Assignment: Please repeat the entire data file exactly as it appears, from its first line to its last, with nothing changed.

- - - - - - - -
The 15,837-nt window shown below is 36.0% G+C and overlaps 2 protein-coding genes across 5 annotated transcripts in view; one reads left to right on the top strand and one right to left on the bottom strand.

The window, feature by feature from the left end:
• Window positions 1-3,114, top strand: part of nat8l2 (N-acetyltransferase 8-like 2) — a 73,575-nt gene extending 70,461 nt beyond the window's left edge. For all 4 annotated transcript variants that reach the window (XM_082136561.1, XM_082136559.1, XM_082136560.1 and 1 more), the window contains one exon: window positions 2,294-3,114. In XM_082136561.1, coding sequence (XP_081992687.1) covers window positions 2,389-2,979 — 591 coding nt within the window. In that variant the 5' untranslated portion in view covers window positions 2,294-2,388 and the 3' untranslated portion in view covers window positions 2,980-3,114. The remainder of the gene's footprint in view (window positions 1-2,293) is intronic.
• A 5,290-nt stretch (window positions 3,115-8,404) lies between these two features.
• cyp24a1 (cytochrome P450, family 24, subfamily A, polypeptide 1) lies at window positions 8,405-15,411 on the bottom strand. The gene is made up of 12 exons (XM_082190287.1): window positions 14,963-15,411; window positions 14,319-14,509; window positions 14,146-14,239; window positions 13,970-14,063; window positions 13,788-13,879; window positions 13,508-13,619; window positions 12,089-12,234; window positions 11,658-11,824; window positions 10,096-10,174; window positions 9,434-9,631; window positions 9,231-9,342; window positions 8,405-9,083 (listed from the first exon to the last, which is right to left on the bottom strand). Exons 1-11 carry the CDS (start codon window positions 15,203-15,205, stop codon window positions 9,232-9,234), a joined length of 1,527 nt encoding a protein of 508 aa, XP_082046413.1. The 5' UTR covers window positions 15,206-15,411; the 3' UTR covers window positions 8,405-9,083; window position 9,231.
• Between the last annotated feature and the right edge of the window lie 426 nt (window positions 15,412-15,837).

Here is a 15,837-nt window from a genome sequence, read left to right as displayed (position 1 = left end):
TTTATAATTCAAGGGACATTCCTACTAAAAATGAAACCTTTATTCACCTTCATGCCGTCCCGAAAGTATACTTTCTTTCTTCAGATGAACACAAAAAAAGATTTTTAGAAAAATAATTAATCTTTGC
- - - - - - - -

The 15,837-nt window shown below is 36.0% G+C and overlaps 2 protein-coding genes across 5 annotated transcripts in view; one reads left to right on the top strand and one right to left on the bottom strand.

The window, feature by feature from the left end:
• Window positions 1-3,114, top strand: part of nat8l2 (N-acetyltransferase 8-like 2) — a 73,575-nt gene extending 70,461 nt beyond the window's left edge. For all 4 annotated transcript variants that reach the window (XM_082136561.1, XM_082136559.1, XM_082136560.1 and 1 more), the window contains one exon: window positions 2,294-3,114. In XM_082136561.1, coding sequence (XP_081992687.1) covers window positions 2,389-2,979 — 591 coding nt within the window. In that variant the 5' untranslated portion in view covers window positions 2,294-2,388 and the 3' untranslated portion in view covers window positions 2,980-3,114. The remainder of the gene's footprint in view (window positions 1-2,293) is intronic.
• A 5,290-nt stretch (window positions 3,115-8,404) lies between these two features.
• cyp24a1 (cytochrome P450, family 24, subfamily A, polypeptide 1) lies at window positions 8,405-15,411 on the bottom strand. The gene is made up of 12 exons (XM_082190287.1): window positions 14,963-15,411; window positions 14,319-14,509; window positions 14,146-14,239; window positions 13,970-14,063; window positions 13,788-13,879; window positions 13,508-13,619; window positions 12,089-12,234; window positions 11,658-11,824; window positions 10,096-10,174; window positions 9,434-9,631; window positions 9,231-9,342; window positions 8,405-9,083 (listed from the first exon to the last, which is right to left on the bottom strand). Exons 1-11 carry the CDS (start codon window positions 15,203-15,205, stop codon window positions 9,232-9,234), a joined length of 1,527 nt encoding a protein of 508 aa, XP_082046413.1. The 5' UTR covers window positions 15,206-15,411; the 3' UTR covers window positions 8,405-9,083; window position 9,231.
• Between the last annotated feature and the right edge of the window lie 426 nt (window positions 15,412-15,837).

Here is a 15,837-nt window from a genome sequence, read left to right as displayed (position 1 = left end):
TTTATAATTCAAGGGACATTCCTACTAAAAATGAAACCTTTATTCACCTTCATGCCGTCCCGAAAGTATACTTTCTTTCTTCAGATGAACACAAAAAAAGATTTTTAGAAAAATAATTAATCTTTGC